The new book

I am in the process of writing a book on trading psychology. For many years, I’ve realized this is a topic that needs better treatment, and it’s one of the “soft” areas of trading that is easily accessible to people who want to try to be “hack expertise”.

I read over 25 books on the subject this year, and there are some standout, fantastic books. (Brett Steenbarger’s books are always at the top of my list. Ari Kiev and Alex Elder also make meaningful contributions. The Mark Douglas book is a standard, and while it has some moments of true wisdom, it also has some glaring holes.)

I will have some significant, new things to offer on the subject: First and foremost, this will be a book of action—trading psychology is ultimately about execution, what we do. How we might think and feel are secondary to what we do, so the overarching theme is that all of this work must relate back to action. To this end, I’ve developed a succinct set of powerful exercises that can realign your understanding of risk and chance and can completely change your approach to the markets. I could rave at great length about these exercises; they’ve exceeded all my initial expectations and there’s absolutely nothing like them anywhere in the literature.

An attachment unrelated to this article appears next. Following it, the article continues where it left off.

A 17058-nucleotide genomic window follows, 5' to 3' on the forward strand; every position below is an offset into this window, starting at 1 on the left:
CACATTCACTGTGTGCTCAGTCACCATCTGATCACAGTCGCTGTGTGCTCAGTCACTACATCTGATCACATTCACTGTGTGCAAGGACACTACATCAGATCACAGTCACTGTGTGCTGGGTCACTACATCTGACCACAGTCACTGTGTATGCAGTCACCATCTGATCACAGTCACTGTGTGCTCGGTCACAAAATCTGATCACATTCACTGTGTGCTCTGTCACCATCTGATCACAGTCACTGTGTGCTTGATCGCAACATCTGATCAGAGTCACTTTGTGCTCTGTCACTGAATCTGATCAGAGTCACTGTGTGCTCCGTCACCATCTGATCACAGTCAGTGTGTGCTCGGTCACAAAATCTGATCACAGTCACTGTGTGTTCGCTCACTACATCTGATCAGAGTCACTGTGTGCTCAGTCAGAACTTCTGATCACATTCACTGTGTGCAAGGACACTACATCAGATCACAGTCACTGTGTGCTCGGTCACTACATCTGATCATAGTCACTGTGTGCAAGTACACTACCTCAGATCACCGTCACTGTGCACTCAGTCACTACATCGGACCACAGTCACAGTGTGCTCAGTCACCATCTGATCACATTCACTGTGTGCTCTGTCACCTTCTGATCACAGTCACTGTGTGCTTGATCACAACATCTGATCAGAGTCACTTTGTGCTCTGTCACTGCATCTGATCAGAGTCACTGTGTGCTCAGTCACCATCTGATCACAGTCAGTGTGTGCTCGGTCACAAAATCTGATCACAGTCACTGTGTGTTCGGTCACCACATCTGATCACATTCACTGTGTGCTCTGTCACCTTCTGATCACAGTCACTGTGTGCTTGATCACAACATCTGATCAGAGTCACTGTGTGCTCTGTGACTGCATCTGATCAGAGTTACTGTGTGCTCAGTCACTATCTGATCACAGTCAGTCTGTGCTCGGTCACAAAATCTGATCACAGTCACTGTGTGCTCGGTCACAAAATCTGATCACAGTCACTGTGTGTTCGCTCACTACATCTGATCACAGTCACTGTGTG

There will be much more in the book. I’ll put cognitive bias and error in a framework that makes sense and suggest ways we can work alongside these quirks without letting them hurt us. I also have a perspective on meditation—exactly what practices you should probably be doing and how to get started—that will likely show you some new possibilities.

I’m very excited about this book and think it has the potential to help a lot of traders, at all levels of development. This will be a major focus for me in the first quarter of 2021, and we’re hoping for publication around mid-year, but much remains to be seen!

New coursework will soon be available